Author Archives: Rowan Thompson

When test scores come back, making sense of it all can be overwhelming. Composite scores, section scores, percentiles—it’s a lot to decipher, and people taking the SAT or ACT for the first time are often surprised by subscores. These tests are broken down into sections, but the sections break down even further into different types of questions. Subscores measure how well you did on each of these types, and they show up on score reports in a couple of different ways: for the SAT, they’re listed at the bottom of the first page, and for the ACT (which calls them Reporting Categories), they’re listed under Detailed Results. The SAT measures seven different subscores: Command of Evidence Words in Context Expression of Ideas Standard English Conventions Heart of Algebra Problem Solving and Data Analysis Passport to Advanced Math On the ACT, each section measures three Reporting Categories. In English: Production of…

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Summer is just around the corner, and for high school students, that means that pretty soon you’ll be getting your summer reading assignments. It doesn’t matter if you’re a natural reader with a full bookshelf—nobody really likes having to slog through a list of “classics” before the fall semester starts up. Reading skills are crucial for teenagers, though, and developing any skill takes practice. Reading regularly can help make even the most difficult novels easier to get through, and as a lifelong bookworm, I’ve got plenty of recommendations. These are titles that I find myself returning to over and over because I actually enjoy them, and some of them might already be on your required reading list anyway. A Thousand Splendid Suns by Khaled Hosseini, author of The Kite Runner. This beautiful work of historical fiction depicts two women’s intertwined lives in Afghanistan through the Afghan-Soviet war and the rise…

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Every student and parent in the U.S. knows that there’s a lot of pressure on kids to be “smart.” In fact, intelligence is very cool right now—Gen Z, or everyone born in the mid-90s or later, is the most educated generation in American history. The hashtag #BookTok on TikTok, where readers share book-related content and bond over their love of reading, has over fifty billion views. Quintessentially geeky games like Dungeons & Dragons and Magic: The Gathering are more popular now than they’ve ever been. If it’s brains versus brawn, brains are enjoying a winning streak these days. But society tends towards a pretty limited view of what intelligence really means. In our public school system, it’s easy to feel like you’re not smart if you can’t hack homework or ace tests. The SAT and ACT especially are mistaken for intelligence tests, even though they’re definitely not. Being book-smart is…

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It might be hard to understand why the SAT and ACT test students on reading skills. Math is practical for lots of careers, and it’s important to know proper grammar and syntax, but why do standardized tests bother with having you read passages and answer questions about them? As it turns out, strong reading skills matter more than a lot of people realize. A 2020 study by Gallup found that a shocking 54% of adults in the United States can’t read at a sixth-grade level. Over half of American adults would probably have trouble reading A Wrinkle in Time or the Percy Jackson series. If you’re a high school junior or senior who’s had to read hundreds of pages of challenging literature, that might seem incredible, but as someone who was a bookworm from a young age, it’s easy to take for granted how hard reading can be for some…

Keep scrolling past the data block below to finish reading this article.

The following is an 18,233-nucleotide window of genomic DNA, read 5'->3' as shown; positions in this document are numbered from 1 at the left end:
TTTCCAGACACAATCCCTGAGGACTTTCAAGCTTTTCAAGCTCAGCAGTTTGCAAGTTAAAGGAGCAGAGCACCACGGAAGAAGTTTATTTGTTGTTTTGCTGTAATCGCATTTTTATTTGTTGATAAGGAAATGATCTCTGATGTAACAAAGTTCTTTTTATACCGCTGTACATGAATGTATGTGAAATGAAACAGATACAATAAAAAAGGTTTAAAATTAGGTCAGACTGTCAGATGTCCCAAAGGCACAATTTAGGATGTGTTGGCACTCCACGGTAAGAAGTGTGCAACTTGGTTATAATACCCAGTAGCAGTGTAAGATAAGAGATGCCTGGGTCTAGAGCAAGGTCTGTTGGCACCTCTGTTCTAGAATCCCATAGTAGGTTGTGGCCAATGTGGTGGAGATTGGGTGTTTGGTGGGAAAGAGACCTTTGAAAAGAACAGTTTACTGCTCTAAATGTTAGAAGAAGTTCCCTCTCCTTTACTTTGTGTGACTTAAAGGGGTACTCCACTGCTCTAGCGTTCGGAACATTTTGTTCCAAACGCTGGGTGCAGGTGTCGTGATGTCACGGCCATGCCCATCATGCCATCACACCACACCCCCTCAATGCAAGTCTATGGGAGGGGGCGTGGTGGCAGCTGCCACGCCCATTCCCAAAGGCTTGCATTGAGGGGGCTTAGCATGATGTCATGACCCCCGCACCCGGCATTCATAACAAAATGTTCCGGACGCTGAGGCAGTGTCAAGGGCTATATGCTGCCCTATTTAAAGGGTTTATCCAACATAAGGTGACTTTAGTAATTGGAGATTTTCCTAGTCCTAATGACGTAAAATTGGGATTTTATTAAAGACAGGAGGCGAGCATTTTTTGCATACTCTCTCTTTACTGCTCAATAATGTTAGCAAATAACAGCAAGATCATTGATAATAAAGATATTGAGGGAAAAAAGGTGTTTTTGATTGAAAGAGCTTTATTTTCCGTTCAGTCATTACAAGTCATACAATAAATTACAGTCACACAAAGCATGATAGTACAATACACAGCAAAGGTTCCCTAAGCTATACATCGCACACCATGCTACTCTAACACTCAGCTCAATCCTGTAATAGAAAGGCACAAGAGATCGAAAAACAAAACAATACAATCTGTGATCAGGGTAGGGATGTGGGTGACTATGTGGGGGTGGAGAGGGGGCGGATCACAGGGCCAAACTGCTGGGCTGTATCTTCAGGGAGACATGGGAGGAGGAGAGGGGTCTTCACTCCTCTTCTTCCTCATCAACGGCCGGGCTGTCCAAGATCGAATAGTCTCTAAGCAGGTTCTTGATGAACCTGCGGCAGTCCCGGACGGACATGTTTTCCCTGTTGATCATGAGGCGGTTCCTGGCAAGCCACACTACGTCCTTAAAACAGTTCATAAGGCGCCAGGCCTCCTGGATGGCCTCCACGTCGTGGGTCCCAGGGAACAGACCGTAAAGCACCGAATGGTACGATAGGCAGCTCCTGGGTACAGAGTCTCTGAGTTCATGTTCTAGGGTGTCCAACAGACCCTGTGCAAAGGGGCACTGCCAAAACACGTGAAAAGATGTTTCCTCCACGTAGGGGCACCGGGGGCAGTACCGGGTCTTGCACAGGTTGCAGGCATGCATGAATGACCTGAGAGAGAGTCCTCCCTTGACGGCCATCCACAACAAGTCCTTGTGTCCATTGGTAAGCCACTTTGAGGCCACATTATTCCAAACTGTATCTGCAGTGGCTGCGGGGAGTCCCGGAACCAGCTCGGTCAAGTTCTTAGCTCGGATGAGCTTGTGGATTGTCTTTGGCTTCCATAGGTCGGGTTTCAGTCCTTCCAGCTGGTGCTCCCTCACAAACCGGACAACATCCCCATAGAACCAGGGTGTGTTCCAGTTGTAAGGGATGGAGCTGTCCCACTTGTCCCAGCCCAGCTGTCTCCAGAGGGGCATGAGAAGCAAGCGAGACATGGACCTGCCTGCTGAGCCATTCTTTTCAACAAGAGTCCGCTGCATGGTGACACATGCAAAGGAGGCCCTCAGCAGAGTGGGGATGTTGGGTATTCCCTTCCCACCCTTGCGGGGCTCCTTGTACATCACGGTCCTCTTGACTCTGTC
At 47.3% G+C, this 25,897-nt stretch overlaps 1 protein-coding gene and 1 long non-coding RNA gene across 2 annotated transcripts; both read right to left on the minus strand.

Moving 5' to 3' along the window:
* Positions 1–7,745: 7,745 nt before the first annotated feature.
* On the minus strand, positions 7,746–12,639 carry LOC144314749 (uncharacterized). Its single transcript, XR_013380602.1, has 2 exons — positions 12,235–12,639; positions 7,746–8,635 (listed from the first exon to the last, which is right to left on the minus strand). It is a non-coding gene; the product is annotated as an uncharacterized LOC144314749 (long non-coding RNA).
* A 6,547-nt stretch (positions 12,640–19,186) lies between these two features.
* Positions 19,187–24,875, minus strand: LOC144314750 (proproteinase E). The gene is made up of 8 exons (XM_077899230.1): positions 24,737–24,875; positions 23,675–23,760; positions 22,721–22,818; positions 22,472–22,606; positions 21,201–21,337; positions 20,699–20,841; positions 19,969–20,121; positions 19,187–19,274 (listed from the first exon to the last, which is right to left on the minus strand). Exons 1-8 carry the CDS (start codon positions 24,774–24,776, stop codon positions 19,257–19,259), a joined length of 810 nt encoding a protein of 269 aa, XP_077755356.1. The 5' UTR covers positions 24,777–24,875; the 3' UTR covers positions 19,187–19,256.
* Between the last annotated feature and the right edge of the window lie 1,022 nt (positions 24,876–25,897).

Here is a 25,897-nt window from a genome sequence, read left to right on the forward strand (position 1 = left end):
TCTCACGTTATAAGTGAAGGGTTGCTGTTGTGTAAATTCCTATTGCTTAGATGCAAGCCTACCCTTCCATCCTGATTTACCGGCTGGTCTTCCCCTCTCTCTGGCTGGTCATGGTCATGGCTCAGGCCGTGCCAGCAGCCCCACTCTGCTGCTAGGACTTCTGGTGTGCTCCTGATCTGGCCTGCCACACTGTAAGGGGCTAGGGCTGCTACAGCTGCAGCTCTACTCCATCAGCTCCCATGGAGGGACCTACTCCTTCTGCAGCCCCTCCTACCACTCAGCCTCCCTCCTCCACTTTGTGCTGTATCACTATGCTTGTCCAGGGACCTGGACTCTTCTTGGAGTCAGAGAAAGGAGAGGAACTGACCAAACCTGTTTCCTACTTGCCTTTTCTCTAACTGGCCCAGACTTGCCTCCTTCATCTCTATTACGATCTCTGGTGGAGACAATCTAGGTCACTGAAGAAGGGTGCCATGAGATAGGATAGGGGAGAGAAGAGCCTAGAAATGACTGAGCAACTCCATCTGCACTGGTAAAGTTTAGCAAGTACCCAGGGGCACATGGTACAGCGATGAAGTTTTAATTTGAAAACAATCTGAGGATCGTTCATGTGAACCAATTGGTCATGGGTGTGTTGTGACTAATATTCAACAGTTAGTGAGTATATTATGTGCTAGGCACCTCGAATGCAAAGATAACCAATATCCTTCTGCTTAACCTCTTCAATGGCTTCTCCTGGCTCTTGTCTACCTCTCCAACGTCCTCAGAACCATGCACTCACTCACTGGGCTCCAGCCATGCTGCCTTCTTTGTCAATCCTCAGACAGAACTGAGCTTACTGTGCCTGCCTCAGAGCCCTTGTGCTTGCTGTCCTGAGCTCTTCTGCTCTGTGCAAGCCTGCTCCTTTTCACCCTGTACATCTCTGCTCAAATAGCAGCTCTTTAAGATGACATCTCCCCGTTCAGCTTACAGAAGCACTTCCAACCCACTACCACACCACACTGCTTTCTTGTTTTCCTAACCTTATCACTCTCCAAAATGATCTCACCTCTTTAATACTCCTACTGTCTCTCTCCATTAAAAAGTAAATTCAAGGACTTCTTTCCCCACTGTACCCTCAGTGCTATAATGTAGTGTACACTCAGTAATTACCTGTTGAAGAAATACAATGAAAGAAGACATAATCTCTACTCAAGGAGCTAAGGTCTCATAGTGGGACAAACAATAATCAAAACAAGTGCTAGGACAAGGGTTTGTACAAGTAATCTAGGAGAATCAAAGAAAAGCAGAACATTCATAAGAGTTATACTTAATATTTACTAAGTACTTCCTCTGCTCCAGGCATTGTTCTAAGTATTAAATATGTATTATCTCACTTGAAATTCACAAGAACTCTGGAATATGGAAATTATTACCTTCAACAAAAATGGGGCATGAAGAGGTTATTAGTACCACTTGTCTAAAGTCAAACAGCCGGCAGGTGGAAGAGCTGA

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If you’ve been a student or educator within the last ten years, you might have taught or learned in a “flipped” classroom, where students study the basics of the material at home and spend their class time in collaborative groups, and teachers serve more as moderators than lecturers. There’s a lot to like about this model, but there’s no denying that it takes a lot of work to pull off. To successfully “flip” a classroom, a teacher usually has to arrange study materials for students to work on at home, like recorded lectures and PowerPoint presentations, and then design lesson plans that encourage critical thinking and teamwork and can be carried out in an hour. It makes sense that teachers want to know before trying it: does any of it actually make a difference? The short answer is, yes. It’s difficult to objectively assess teaching methods, and there isn’t much…

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People who aren’t involved in education might be surprised to learn what an ever-changing field it is. We’re always learning new things about learning, and teachers are always switching up their techniques to find out what works best. One approach to teaching that’s making waves in schools around the country is the “flipped classroom” model, which literally turns traditional teaching methods on their head. Conventional education is based largely on Bloom’s Taxonomy, which you might have seen represented as a pyramid with simple, concrete goals at the bottom and abstract, complex tasks at the very top. Classrooms traditionally devote instructional time to the bottom of the pyramid; that is, relaying basic facts and testing for recall, and leave the critical thinking and formulation of original ideas for students to complete at home. But in 2012, high school chemistry teachers Johnathan Bergmann and Aaron Sams argued that this is completely backwards,…

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